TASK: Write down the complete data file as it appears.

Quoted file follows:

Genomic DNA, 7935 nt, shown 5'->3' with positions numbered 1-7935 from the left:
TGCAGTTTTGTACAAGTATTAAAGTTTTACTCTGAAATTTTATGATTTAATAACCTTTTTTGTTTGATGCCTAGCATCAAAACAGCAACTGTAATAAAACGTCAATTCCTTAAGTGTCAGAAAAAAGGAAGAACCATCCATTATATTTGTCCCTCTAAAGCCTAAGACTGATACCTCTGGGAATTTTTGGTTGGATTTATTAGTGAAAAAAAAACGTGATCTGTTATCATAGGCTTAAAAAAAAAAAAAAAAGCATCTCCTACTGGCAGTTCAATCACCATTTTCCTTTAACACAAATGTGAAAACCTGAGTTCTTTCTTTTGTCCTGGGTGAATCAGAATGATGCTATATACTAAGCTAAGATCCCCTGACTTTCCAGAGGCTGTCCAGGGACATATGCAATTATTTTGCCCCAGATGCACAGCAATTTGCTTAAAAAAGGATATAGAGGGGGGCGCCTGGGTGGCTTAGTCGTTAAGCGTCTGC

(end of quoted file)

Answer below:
Genomic DNA, 7935 nt, shown 5'->3' with positions numbered 1-7935 from the left:
TGCAGTTTTGTACAAGTATTAAAGTTTTACTCTGAAATTTTATGATTTAATAACCTTTTTTGTTTGATGCCTAGCATCAAAACAGCAACTGTAATAAAACGTCAATTCCTTAAGTGTCAGAAAAAAGGAAGAACCATCCATTATATTTGTCCCTCTAAAGCCTAAGACTGATACCTCTGGGAATTTTTGGTTGGATTTATTAGTGAAAAAAAAACGTGATCTGTTATCATAGGCTTAAAAAAAAAAAAAAAAGCATCTCCTACTGGCAGTTCAATCACCATTTTCCTTTAACACAAATGTGAAAACCTGAGTTCTTTCTTTTGTCCTGGGTGAATCAGAATGATGCTATATACTAAGCTAAGATCCCCTGACTTTCCAGAGGCTGTCCAGGGACATATGCAATTATTTTGCCCCAGATGCACAGCAATTTGCTTAAAAAAGGATATAGAGGGGGGCGCCTGGGTGGCTTAGTCGTTAAGCGTCTGC